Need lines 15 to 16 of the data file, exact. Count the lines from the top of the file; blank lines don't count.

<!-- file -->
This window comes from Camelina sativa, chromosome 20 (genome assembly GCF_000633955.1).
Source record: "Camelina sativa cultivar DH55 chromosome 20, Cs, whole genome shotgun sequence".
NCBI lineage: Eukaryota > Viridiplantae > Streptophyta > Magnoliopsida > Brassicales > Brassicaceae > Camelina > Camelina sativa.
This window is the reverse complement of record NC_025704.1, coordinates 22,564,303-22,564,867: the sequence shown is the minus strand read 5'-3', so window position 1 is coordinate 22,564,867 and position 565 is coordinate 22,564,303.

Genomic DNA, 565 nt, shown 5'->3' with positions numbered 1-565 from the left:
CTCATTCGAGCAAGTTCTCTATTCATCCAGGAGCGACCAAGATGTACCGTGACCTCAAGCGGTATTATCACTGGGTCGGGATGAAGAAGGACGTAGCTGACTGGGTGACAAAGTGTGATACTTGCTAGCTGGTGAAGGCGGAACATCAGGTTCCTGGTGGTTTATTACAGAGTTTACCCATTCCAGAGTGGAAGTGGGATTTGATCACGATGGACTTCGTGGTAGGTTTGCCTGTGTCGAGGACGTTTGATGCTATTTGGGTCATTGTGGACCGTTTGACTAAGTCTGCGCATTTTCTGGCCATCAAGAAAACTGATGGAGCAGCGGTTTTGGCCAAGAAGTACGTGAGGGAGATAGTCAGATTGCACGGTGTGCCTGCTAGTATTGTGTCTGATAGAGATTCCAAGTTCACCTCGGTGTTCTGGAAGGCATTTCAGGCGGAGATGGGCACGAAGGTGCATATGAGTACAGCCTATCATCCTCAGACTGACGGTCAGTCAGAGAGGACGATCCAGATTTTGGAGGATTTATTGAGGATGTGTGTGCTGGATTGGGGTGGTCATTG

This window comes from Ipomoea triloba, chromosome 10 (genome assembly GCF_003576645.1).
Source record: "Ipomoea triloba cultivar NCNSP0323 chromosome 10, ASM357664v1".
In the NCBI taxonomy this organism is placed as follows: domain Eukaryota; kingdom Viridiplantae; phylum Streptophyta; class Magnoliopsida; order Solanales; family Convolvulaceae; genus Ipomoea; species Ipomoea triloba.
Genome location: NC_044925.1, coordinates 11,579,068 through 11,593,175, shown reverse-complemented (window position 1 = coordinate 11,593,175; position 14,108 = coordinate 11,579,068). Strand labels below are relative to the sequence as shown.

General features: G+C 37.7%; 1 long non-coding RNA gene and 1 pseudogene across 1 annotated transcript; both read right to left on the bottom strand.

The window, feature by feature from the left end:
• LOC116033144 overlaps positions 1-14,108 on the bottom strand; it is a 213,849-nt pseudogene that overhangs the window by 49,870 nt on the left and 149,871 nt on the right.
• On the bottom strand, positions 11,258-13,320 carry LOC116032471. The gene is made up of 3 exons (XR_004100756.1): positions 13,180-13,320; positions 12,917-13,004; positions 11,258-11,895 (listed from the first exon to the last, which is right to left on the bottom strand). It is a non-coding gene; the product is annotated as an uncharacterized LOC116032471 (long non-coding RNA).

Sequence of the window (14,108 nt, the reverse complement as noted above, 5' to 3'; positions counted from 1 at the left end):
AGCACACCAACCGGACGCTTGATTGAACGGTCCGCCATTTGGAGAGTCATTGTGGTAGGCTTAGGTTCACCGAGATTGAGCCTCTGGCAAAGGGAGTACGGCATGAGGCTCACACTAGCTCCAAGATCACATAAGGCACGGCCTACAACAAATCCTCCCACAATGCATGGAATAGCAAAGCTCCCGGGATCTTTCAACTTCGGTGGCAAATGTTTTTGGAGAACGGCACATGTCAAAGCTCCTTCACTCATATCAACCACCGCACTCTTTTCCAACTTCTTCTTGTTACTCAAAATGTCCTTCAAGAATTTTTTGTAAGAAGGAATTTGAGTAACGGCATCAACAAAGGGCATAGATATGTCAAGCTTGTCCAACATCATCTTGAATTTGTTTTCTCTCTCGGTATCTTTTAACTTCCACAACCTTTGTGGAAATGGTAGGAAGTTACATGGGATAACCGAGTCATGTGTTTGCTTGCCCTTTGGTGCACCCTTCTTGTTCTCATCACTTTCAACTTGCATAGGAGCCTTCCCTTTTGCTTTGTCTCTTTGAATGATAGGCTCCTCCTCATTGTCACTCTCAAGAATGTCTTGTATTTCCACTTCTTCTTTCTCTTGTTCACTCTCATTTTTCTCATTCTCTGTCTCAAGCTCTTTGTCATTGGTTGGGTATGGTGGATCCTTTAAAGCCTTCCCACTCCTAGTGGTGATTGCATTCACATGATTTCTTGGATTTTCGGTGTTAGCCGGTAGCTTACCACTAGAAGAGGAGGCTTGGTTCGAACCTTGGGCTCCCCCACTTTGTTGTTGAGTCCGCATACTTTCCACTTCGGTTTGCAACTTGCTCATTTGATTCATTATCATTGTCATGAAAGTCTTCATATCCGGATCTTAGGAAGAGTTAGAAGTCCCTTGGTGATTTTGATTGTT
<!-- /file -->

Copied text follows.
Sequence of the window (14,108 nt, the reverse complement as noted above, 5' to 3'; positions counted from 1 at the left end):
AGCACACCAACCGGACGCTTGATTGAACGGTCCGCCATTTGGAGAGTCATTGTGGTAGGCTTAGGTTCACCGAGATTGAGCCTCTGGCAAAGGGAGTACGGCATGAGGCTCACACTAGCTCCAAGATCACATAAGGCACGGCCTACAACAAATCCTCCCACAATGCATGGAATAGCAAAGCTCCCGGGATCTTTCAACTTCGGTGGCAAATGTTTTTGGAGAACGGCACATGTCAAAGCTCCTTCACTCATATCAACCACCGCACTCTTTTCCAACTTCTTCTTGTTACTCAAAATGTCCTTCAAGAATTTTTTGTAAGAAGGAATTTGAGTAACGGCATCAACAAAGGGCATAGATATGTCAAGCTTGTCCAACATCATCTTGAATTTGTTTTCTCTCTCGGTATCTTTTAACTTCCACAACCTTTGTGGAAATGGTAGGAAGTTACATGGGATAACCGAGTCATGTGTTTGCTTGCCCTTTGGTGCACCCTTCTTGTTCTCATCACTTTCAACTTGCATAGGAGCCTTCCCTTTTGCTTTGTCTCTTTGAATGATAGGCTCCTCCTCATTGTCACTCTCAAGAATGTCTTGTATTTCCACTTCTTCTTTCTCTTGTTCACTCTCATTTTTCTCATTCTCTGTCTCAAGCTCTTTGTCATTGGTTGGGTATGGTGGATCCTTTAAAGCCTTCCCACTCCTAGTGGTGATTGCATTCACATGATTTCTTGGATTTTCGGTGTTAGCCGGTAGCTTACCACTAGAAGAGGAGGCTTGGTTCGAACCTTGGGCTCCCCCACTTTGTTGTTGAGTCCGCATACTTTCCACTTCGGTTTGCAACTTGCTCATTTGATTCATTATCATTGTCATGAAAGTCTTCATATCCGGATCTTAGGAAGAGTTAGAAGTCCCTTGGTGATTTTGATTGTT